In addition to formal extensions, the DOL will not take enforcement actions for temporary delays in forwarding participant contributions or loan repayments if the delays are attributable solely to the COVID-19 outbreak and compliance is achieved as soon as administratively practicable under the circumstances. The Notice also encourages fiduciaries to make reasonable accommodations to prevent payment delays and benefit losses.
Permitted Employee Extensions:
- Extends 30 and 60-day HIPAA Special Enrollment timeframes by disregarding the Outbreak Period
- Extends an ERISA plan’s benefit claim filing deadlines (under the plan’s claims procedures) by disregarding the Outbreak Period. This includes extending health flexible spending arrangement (health FSA) and Health Reimbursement Account (HRA) run out periods still in effect as of March 1, 2020, by disregarding the Outbreak Period
- Extends an ERISA plans’ deadline to file appeal of adverse benefit determination (180-day timeframe under a group health plan or disability plan) by disregarding the Outbreak Period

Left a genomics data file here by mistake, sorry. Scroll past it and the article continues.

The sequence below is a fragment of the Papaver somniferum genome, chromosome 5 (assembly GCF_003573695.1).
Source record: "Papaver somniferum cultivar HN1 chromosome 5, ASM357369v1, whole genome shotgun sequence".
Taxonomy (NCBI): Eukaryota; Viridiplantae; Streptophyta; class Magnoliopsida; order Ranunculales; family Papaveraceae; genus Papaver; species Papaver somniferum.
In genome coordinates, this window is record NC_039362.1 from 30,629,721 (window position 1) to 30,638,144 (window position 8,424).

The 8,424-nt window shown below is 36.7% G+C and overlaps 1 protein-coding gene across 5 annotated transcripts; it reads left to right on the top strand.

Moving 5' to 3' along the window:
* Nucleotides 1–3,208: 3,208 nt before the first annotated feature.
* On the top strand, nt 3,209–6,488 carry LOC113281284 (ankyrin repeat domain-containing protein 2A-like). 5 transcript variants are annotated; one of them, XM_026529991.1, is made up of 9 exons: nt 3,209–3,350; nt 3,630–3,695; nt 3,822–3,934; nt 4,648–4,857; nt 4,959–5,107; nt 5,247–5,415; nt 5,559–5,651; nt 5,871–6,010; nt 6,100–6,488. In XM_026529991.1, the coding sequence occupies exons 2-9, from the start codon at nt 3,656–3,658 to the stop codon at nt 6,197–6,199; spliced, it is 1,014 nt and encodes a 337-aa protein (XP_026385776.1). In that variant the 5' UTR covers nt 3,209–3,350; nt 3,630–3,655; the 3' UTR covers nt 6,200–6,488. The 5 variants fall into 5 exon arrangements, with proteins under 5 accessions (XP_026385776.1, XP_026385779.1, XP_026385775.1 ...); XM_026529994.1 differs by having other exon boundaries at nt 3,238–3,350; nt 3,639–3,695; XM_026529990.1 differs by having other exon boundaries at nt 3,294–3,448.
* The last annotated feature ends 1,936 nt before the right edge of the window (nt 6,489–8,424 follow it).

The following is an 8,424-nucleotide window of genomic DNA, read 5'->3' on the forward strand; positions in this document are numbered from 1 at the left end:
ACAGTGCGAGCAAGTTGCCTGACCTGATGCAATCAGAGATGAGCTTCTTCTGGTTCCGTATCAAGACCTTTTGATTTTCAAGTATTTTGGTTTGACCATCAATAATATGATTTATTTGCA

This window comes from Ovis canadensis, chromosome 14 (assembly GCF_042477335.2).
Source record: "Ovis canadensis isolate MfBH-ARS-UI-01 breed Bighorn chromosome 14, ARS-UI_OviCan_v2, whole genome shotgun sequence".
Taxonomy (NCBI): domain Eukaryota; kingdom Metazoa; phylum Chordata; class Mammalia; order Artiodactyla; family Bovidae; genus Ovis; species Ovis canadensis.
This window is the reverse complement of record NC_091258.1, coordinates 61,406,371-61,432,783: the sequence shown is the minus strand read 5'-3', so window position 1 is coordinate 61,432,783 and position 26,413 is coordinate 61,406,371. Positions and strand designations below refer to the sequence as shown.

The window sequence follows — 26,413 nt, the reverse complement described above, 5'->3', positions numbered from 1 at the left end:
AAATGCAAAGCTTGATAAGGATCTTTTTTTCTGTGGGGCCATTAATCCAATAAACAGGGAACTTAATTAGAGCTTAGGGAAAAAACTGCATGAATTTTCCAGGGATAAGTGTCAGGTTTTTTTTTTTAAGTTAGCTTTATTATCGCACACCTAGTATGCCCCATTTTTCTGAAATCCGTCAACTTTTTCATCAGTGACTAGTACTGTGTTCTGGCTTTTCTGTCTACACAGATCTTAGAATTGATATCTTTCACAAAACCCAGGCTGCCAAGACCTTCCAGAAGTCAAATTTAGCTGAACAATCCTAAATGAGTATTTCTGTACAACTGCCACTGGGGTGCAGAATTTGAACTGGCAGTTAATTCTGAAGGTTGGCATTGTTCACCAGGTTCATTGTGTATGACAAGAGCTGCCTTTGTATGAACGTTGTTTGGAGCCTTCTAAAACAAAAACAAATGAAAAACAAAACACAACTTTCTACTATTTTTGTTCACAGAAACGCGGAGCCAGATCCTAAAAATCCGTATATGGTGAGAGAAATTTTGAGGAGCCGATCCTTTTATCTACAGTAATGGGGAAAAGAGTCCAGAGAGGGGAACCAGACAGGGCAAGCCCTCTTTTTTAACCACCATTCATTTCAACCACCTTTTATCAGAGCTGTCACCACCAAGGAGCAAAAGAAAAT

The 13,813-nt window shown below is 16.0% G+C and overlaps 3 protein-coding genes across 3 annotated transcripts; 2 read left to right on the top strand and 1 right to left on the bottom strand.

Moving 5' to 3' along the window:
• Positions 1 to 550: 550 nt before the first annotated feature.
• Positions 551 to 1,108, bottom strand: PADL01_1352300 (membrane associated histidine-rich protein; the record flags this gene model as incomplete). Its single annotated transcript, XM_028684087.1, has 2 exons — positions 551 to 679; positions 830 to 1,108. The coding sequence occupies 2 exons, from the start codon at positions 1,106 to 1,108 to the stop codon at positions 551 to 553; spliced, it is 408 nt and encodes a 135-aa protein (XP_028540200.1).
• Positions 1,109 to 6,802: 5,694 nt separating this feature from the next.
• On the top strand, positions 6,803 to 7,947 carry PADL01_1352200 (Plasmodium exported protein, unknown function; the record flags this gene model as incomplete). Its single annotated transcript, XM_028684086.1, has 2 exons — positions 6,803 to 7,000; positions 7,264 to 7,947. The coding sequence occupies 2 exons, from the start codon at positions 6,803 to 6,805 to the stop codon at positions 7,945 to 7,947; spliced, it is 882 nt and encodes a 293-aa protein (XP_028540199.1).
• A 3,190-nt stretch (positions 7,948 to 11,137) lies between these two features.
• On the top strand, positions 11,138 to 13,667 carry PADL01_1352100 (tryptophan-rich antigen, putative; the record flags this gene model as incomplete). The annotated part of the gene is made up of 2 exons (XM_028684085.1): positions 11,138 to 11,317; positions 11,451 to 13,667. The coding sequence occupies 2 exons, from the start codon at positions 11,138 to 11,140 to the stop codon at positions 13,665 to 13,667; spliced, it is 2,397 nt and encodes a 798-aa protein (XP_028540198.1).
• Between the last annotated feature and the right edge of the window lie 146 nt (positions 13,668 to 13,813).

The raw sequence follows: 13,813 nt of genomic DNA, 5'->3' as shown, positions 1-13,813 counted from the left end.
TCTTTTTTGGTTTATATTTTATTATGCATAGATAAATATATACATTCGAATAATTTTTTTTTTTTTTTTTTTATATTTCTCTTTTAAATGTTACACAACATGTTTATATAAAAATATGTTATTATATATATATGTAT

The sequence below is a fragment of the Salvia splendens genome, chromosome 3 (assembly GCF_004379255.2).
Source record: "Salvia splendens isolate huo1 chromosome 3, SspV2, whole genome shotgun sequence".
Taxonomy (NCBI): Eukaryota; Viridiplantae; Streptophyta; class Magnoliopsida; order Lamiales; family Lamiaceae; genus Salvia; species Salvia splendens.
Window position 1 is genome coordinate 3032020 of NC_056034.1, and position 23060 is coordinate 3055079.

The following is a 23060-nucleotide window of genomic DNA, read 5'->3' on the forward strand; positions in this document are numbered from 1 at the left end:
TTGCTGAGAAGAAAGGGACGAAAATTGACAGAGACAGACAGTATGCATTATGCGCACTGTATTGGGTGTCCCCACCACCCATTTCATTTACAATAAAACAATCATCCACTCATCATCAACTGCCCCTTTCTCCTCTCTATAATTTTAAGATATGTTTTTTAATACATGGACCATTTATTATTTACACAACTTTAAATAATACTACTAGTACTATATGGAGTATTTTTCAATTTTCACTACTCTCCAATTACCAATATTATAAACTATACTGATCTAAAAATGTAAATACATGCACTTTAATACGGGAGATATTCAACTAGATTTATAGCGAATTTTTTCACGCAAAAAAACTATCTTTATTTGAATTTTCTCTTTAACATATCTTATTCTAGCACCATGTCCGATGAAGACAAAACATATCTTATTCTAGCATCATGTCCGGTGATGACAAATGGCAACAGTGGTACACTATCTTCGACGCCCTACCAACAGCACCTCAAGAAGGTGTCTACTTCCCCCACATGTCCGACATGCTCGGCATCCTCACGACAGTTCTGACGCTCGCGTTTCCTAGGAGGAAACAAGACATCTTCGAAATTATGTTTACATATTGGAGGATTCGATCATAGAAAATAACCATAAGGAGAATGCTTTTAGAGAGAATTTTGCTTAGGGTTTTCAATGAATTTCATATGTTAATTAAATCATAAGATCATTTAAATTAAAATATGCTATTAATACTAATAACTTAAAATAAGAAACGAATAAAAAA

- Extends an ERISA plan’s deadline to file an external review request (four months for federal review, may be different for state), or provide additional information to perfect a request (four months (or 48 hours following receipt of incomplete request notification, if later)) by disregarding the Outbreak Period
- Extends COBRA Qualifying Event Notice Deadlines (60-day employee notification for qualifying event) by disregarding the Outbreak Period
- Extends the COBRA Election Period (60-day timeframe/deadline for a qualified beneficiary to elect COBRA) by disregarding the Outbreak Period